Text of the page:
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Book review

The Cycling Cartoonist: An illustrated guide to life on two wheels

by Dave Walker

published by Bloomsbury, rrp £10.99 in the UK

reviewed by Andrew Brown

The book reviews I have read are often measured, balanced pieces of prose with a gentle leaning to either, buying and reading the selected publication, borrowing it to take a peak or avoiding. This review does none of the above. Instead it advocates purchasing large piles of The Cycling Cartoonist and giving it as gifts to friends as it is brilliant.

All bike riders, particularly those in middle age tending to ride their bikes on a Sunday morning dreaming of sporting achievements in days gone by, will appreciate every page. There’s something in it is for everyone. It will make you laugh out loud, giggle and point at the pages, smile to yourself knowingly and raise the odd eyebrow.

Dave Walker has captured on the page in what are simple, unfussy but excellent line drawings, almost every aspect of life on two wheels – except maybe cargo bikes (please point out my error if I missed this). It is clear why he has been such a successful illustrator and cartoonist for so many cycling magazines, as well as the Church Times (images of country vicars cycling to the family service spring to mind). He knows his stuff and knows which buttons to press and where to poke fun.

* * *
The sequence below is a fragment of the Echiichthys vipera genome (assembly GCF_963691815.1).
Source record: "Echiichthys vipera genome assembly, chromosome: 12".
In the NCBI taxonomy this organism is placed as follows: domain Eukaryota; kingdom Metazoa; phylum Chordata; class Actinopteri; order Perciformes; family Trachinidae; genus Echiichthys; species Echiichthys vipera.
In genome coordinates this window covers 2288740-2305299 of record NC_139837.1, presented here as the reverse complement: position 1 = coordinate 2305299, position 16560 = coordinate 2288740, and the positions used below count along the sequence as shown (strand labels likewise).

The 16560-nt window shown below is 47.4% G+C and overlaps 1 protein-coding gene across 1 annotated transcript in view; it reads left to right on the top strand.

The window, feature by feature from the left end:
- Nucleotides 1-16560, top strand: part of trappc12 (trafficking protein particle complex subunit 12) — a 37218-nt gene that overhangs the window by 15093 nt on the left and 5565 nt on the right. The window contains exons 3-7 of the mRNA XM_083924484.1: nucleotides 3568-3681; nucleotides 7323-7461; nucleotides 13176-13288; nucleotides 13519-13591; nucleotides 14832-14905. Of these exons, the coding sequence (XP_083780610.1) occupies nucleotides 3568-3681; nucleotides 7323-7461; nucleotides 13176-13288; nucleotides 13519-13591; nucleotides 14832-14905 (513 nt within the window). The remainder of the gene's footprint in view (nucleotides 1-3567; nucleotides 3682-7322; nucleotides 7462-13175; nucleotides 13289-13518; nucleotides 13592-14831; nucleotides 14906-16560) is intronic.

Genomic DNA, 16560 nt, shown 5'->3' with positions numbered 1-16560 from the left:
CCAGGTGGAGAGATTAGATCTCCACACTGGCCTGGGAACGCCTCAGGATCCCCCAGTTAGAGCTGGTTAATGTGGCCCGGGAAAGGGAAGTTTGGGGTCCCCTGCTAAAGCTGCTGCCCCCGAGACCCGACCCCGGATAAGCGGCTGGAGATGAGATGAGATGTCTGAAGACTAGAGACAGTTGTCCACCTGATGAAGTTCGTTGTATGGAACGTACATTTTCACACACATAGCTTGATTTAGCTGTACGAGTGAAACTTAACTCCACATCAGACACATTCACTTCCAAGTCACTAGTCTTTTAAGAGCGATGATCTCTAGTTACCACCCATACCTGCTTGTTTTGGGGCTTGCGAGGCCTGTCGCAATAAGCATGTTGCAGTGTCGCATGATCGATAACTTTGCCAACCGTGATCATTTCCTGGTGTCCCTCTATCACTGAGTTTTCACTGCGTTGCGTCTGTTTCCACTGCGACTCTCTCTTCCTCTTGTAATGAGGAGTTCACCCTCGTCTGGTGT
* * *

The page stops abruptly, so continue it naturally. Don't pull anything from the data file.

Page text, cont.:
I knew when I saw the cover via social media that I liked the idea of the book. I wasn’t disappointed. When it came in the post from the publishers Bloomsbury (thank Alice Graham) my teenage daughter took it and enjoyed immensely. My wife read it over breakfast and loved it – she saw me in many of the pictures, friends, herself and knew it would make the perfect present for birthdays and Christmas for any cycling friends.

Anyone picking it up will find something funny in it to share. From the long-suffering partner and family members to die hard devotees of any kind of two wheeled transport there is a laugh on every page. I had a few favourite pages, 35 was one that stood out on a personal level. But probably the best page is the last one, page 143, when Dave Walker illustrates the argument that it doesn’t matter what you ride, what you wear, where you live or how fit you are, just ride the bike. We like that.

All images courtesy of Dave Walker. See more at

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